All Marianne Sarcich wanted was to be heard.
The Brushes with Cancer Inspiration struggled with being heard after her breast cancer diagnosis in 2016, so she started a peer-support group to create a solution that didn’t yet exist.
“I needed to be heard on the level of a breast cancer patient/survivor at the moment that I needed it – not in the two-hour, facilitated support groups,” she said. “I looked and I looked for an option. If it existed, I would’ve never started my group.”
In This Together Philly Wilmington is a Facebook Group Marianne launched for those touched by breast cancer to find immediate, peer-to-peer support. What started with 10 members now has more than 1200 people.
“It was initially an organic place to make connections as we needed them and set up in-person meetings whenever we wanted,” she said.
What that means is there are a lot of options for members to connect, whether that’s through coffee or lunch dates or virtual options like meditation, writing therapy and the group’s regular Saturday Morning Coffee Chat.
“I love ‘Leave the ribbons at home,’ which is a phrase my friend came up with. We need to have the time where we leave the ribbons at home and just be us.”
Marianne built the support system she needed for herself and others. Her next steps took her down a road of fierce patient advocacy.
The road toward patient advocacy
Right before her annual mammogram, Marianne found a lump. During her appointment, she pointed out her discovery. She received a verbal all-clear from the doctor’s office, however, she wanted to do additional screening.
“My additional screening was with a breast-imaging specialist. I only know this in hindsight.”
What Marianne didn’t know at the time of her mammogram was that the medical professional that read her imaging was a general radiologist and did not specialize in breast radiology.
In the exam room of her second screening, the radiologist said “I’m fairly certain you have cancer.”
That same week, Marianne received a letter from the doctor’s office that did her first screening that said she was all clear and to come back in a year.
She eventually learned the general radiologist missed the cancer cells, due to how complex it is to read breast imaging. For professionals that typically do not read breast imaging, it is possible for details to be missed. And that’s what happened with Marianne.
“The breast radiologist explained it to me like this: If it’s nothing suspicious, it will be very random and pattern,” Marianne said. “And what she was seeing were things that were lined up in a row, and that was the telltale sign to her that I had cancer.”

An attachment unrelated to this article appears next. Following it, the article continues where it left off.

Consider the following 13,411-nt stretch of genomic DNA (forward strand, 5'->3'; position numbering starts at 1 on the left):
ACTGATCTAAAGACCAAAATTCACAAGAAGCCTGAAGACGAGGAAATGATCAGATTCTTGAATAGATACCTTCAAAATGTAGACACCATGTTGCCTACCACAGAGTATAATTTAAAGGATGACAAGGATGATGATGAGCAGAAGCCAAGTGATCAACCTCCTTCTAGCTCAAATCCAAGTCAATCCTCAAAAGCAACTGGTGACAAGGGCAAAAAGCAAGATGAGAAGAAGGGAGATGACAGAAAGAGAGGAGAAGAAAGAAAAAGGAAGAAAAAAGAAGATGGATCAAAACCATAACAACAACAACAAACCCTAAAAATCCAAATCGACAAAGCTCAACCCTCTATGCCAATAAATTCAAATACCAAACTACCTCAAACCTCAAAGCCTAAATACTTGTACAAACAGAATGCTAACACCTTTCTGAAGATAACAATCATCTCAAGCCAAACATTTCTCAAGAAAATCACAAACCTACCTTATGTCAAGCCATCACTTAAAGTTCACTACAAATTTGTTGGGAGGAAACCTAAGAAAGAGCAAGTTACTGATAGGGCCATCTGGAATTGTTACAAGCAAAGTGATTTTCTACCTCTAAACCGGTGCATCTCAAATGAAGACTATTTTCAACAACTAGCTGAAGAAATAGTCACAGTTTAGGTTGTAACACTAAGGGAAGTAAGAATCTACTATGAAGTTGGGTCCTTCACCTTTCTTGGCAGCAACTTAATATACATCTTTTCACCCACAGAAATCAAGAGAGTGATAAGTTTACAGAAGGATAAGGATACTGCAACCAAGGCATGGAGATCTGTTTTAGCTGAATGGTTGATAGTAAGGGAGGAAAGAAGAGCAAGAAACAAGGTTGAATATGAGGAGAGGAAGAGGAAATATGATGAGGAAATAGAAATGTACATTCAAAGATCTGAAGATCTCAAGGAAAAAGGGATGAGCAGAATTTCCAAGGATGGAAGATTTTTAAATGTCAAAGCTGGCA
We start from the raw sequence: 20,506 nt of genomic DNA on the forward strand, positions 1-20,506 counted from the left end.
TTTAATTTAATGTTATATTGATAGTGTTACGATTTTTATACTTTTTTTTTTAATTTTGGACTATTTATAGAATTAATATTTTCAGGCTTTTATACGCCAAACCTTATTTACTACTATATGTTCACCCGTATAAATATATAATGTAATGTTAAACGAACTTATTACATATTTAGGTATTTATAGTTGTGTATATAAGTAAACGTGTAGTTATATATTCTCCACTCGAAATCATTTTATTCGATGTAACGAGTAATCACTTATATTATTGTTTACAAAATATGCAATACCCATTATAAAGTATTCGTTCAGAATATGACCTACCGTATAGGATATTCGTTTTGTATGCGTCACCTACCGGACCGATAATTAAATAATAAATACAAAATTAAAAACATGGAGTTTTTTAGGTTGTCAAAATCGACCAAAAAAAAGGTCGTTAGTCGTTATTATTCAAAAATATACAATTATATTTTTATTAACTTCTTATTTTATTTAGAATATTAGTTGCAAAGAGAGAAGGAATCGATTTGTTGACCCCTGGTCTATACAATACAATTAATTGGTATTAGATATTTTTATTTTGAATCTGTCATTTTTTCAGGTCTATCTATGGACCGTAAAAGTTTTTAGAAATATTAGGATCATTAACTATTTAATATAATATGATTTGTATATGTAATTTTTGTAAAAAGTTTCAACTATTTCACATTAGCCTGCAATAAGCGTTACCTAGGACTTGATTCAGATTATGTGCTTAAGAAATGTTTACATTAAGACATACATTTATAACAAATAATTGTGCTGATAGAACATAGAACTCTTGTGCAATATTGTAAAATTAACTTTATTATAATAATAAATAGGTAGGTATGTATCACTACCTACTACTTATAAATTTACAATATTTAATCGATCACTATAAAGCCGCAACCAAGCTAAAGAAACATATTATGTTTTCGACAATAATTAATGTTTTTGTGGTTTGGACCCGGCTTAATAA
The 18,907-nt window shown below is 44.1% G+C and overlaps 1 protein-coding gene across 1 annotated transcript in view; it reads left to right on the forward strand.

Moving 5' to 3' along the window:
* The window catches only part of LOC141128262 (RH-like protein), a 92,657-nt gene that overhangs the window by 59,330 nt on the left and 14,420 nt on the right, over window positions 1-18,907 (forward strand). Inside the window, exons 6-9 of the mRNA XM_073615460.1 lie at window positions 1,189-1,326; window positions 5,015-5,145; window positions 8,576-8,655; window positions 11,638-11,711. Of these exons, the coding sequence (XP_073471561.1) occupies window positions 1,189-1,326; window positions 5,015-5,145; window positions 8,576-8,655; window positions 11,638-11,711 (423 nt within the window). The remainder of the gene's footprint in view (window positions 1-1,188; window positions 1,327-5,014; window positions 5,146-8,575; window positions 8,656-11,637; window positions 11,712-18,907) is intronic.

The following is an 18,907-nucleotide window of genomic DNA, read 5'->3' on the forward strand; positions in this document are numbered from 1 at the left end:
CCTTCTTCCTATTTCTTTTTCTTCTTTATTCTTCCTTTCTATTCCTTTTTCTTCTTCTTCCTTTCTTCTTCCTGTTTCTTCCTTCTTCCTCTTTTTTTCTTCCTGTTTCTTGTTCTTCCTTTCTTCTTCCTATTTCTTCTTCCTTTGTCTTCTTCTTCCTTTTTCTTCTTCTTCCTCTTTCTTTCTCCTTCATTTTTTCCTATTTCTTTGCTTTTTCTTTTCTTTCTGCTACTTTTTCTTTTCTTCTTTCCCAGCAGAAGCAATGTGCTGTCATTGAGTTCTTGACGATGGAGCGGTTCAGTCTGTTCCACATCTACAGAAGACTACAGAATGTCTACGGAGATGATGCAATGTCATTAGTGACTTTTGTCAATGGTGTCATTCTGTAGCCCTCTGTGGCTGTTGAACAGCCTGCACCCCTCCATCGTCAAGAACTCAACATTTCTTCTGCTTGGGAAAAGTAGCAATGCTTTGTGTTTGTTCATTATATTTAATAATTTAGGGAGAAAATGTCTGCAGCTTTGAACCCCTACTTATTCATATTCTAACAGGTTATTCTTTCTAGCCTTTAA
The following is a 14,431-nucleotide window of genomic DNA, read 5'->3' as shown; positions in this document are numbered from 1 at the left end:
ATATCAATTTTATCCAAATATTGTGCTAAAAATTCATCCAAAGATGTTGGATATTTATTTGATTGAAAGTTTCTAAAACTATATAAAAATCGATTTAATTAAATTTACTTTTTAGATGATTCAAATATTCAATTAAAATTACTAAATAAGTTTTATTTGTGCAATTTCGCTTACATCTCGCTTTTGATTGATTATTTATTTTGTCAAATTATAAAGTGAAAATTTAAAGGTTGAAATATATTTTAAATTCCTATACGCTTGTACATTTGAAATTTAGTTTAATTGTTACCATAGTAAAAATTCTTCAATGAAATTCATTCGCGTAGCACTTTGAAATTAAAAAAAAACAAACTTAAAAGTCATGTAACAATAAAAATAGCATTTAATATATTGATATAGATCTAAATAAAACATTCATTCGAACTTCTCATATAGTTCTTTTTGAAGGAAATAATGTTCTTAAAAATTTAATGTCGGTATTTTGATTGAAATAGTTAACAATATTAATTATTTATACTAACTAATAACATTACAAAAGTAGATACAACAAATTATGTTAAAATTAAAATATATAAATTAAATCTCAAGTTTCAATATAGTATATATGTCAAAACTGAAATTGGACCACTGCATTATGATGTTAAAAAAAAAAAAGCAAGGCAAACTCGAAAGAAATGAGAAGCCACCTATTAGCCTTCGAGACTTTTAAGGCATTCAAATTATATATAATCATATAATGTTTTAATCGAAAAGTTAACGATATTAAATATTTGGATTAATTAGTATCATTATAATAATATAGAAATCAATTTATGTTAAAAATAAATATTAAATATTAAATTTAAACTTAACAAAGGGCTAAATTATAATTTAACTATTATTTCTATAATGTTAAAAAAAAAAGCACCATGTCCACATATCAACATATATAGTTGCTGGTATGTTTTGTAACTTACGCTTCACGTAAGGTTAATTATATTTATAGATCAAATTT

This is what led to the discrepancy between the two responses.
“Get your annual mammograms, and if you have a health concern, know who is reading them,” Marianne said.
The experience set off a chain of events that established Marianne as an effective patient advocate, launching In This Together Philly/Wilmington in December 2017, followed by her Health Literacy Initiative in 2021.
“I realized that we all needed to become very informed patients,” she said. “We could not put that burden solely on our medical team. Not only did we need to become super savvy, I needed to make sure everyone knew they had the right to do that – they have patient rights.”
To ensure what happened to her doesn’t happen to anyone else, Marianne shares valuable content in the group, including research and resources for members, including meal delivery, grants, and introductions to social workers and nurse navigators, to name a few.
“We’re lucky that our disease has so much support,” she said. “There are a tremendous number of nonprofits and groups that focus on breast cancer. When you get diagnosed, you’re in such an emotional spin – where do you have the bandwidth to find it?”
Helping is healing
After Marianne started the group, she learned a valuable lesson.
“Helping others is so healing,” she said. “What a great discovery.”
Marianne also learned the importance of letting go and allowing someone else to help through the 2019 Northeast Brushes with Cancer Art Exhibition and Celebration. Paired with Artist Sophia Görgens, Marianne felt entirely at ease sharing her story.
“I feel like she’s my daughter, and we’re still connected,” Marianne said.
When Sophia stayed at Marianne’s family for Brushes with Cancer, she immediately bonded with the youngest daughter, Anna, an example of how fully committed she was to Marianne’s healing journey.
“Having someone who was just there to genuinely hear my story – I am so grateful,” Marianne said. “It wasn’t just because she signed up for this and had to spend time on it. We got to know each other – I heard stories about her life.”
Sophia’s final piece was a book of poetry, which she recited onstage during the Brushes with Cancer event. But it wasn’t the art that made an impact on Marianne: it was the opportunity to be heard in the way she’s always deserved.
“At the end of the day, I didn’t care what the art piece was like because it was about the process,” she said. “Being heard and having someone listen so intently and engage so deeply with my experience and who I was and am and where I’m headed – I can’t tell you how healing that is.”